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Special Inspector General for Afghanistan Reconstruction John Sopko testifies before the oversight and investigations subcommittee of the House Committee on Armed Services on Capitol Hill in Washington, D.C., on Tuesday, July 25, 2017.
Special Inspector General for Afghanistan Reconstruction John Sopko testifies before the oversight and investigations subcommittee of the House Committee on Armed Services on Capitol Hill in Washington, D.C., on Tuesday, July 25, 2017. (Carlos Bongioanni/Stars and Stripes)

WASHINGTON — An independent watchdog appointed by Congress warned Thursday that the United States could become embroiled in another complex conflict like Afghanistan, just weeks before American forces are expected to complete their withdrawal from the country after nearly 20 years of war there.

“Don't believe what you're told by the generals, or the ambassadors, or people in the administration saying we're never going to do this again. That's exactly what we said after Vietnam. We're never going to do this again. And lo and behold we did Iraq. And we did Afghanistan. We will do it again,” John Sopko, the Special Inspector General for Afghanistan Reconstruction, said at a Defense Writers Group discussion with reporters.

Sopko made the comments as the SIGAR office released its latest quarterly report, which provided a grim outlook on the state of Afghanistan as the U.S. military ends its involvement in the war by Aug. 31. Since Congress created SIGAR in the fiscal 2009 National Defense Authorization Act, the inspector general has detailed years of waste, corruption and fraud.

Afghanistan “remains poor, aid-dependent, and conflict-affected, with any potential economic growth in the short term further limited by the lingering effects of the [coronavirus] pandemic,” according to the report.

Despite the United States funneling more than $837 billion into the country for reconstruction efforts, the report also said Afghanistan could face an “existential crisis” after a steady uptick in Taliban attacks that began last year.

Each quarter since the U.S. and the Taliban signed a peace deal in February 2020 has shown a marked increase in enemy attacks compared to the same periods in previous years, the report concluded. Between March and May, enemy forces conducted nearly 10,400 attacks — 1,000 more than were recorded during that time the previous year and 3,000 more than the same time in 2019, the report said.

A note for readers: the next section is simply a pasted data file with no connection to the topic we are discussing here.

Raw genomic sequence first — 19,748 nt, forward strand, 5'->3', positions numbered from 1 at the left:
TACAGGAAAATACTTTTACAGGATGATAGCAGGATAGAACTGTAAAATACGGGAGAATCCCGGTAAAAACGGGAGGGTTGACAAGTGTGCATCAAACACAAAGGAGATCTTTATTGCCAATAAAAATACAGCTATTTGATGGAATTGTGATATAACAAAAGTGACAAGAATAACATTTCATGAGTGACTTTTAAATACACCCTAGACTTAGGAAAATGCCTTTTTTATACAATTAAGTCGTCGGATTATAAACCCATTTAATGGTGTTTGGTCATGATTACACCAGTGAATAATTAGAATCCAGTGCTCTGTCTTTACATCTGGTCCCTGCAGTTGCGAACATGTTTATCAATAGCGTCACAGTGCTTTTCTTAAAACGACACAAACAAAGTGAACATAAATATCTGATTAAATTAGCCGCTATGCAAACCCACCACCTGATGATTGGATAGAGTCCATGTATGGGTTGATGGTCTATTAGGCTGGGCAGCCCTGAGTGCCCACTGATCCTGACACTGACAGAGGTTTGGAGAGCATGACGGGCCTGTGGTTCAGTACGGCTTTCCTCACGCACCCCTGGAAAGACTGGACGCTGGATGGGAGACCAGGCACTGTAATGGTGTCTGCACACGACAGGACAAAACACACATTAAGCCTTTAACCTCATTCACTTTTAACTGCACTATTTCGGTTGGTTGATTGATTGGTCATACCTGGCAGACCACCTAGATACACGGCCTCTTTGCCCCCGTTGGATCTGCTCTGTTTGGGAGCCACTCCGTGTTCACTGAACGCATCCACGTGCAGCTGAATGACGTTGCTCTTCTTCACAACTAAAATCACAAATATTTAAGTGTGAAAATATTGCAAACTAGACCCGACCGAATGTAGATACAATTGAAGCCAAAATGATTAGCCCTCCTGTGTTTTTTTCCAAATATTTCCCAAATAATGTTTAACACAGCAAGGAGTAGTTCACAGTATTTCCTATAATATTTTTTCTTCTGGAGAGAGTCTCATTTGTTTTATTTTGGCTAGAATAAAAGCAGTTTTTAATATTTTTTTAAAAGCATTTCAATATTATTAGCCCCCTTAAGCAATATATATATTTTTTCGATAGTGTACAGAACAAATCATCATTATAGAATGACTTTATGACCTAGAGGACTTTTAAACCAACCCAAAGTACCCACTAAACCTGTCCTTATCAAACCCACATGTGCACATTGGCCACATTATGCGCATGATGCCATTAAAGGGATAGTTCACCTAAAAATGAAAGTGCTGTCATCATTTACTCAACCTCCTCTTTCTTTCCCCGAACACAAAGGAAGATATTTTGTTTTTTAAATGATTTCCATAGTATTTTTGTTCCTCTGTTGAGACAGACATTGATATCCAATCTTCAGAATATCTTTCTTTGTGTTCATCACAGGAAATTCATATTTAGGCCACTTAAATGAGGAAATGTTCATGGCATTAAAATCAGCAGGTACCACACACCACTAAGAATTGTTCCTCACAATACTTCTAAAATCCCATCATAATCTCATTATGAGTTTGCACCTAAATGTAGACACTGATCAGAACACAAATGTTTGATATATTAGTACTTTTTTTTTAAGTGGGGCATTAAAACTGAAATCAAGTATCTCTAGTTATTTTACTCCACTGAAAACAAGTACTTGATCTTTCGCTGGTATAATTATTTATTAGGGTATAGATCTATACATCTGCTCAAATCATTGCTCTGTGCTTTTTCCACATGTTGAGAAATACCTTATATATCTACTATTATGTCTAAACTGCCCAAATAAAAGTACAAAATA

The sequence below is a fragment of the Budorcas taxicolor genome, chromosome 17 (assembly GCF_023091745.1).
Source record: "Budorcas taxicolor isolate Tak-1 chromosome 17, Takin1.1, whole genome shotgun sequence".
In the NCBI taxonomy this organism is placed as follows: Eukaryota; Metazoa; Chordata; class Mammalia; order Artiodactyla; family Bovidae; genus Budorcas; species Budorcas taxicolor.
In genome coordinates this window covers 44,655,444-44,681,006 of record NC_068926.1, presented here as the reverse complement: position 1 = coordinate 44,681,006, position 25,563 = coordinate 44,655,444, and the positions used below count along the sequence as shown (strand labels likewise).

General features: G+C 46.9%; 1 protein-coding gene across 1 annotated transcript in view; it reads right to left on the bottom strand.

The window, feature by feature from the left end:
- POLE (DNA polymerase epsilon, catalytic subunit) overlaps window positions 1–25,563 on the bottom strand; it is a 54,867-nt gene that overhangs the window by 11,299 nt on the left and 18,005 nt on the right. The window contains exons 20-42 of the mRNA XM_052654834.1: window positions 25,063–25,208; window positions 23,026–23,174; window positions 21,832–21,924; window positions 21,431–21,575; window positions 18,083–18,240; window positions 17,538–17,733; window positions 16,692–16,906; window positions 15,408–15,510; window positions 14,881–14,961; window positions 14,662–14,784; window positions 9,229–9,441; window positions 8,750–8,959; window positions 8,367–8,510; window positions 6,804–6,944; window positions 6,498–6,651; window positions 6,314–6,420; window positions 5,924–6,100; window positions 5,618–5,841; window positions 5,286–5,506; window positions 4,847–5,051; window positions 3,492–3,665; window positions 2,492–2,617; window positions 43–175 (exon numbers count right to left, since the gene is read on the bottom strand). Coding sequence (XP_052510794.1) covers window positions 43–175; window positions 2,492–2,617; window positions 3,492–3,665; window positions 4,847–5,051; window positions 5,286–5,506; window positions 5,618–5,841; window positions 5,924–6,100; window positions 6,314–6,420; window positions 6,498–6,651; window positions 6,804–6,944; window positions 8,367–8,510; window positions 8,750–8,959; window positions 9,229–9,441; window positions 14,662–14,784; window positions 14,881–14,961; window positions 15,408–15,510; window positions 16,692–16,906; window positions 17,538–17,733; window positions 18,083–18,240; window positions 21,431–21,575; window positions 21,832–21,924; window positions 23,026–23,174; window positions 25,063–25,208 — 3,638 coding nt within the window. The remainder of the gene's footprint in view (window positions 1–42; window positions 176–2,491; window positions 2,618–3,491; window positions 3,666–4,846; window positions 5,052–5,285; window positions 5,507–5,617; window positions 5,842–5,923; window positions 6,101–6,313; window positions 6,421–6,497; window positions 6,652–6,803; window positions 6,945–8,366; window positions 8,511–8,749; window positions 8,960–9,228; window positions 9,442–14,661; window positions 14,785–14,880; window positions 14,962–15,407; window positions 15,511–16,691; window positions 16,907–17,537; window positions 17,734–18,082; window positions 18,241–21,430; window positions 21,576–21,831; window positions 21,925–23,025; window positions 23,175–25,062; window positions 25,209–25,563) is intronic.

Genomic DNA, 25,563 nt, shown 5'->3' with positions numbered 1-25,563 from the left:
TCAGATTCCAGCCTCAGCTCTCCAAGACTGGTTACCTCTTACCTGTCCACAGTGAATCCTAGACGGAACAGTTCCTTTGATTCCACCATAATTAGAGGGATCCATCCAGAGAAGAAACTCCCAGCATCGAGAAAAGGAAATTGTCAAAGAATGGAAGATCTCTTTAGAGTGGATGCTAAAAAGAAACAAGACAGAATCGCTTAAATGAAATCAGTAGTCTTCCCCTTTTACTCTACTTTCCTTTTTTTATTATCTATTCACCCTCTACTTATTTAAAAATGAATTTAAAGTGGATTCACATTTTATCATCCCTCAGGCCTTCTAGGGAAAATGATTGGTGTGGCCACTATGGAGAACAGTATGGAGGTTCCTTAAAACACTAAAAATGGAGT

Since the Taliban launched its most recent offensive in May, the Afghan army has “appeared surprised and unready, and is now on its back foot,” Sopko told reporters.

He said the United States must learn from the nearly two decades of war in the country.

“Afghanistan was the largest redevelopment program ever in the history of the United States. Bigger than rebuilding Europe with the Marshall Plan after World War II. … What we have identified in Afghanistan is relevant in other places of the world,” Sopko said Thursday.

The inspector general also insisted his office’s work will continue without boots on the ground in Afghanistan, though it could be limited. With a reduced U.S. military force in Afghanistan since 2014, he said satellite data and other technology, as well as communication with civil society organizations, has been key to his work.

Sopko said his preference was to be “present” in the country to rely on their office’s extensive informant network, but “we still can do the work outside of Afghanistan, because a lot of our work is paper. And particularly, we follow the money from the contracting here to where it goes.”

SIGAR will continue to be able to access the Afghan government’s computer systems and paperwork for now, he said.

“We've had access in the past. And as far as I know, we still have that access. It's kind of clunky now, because we had access through other agencies to these records. Having direct access would be very, very useful for us,” Sopko said.

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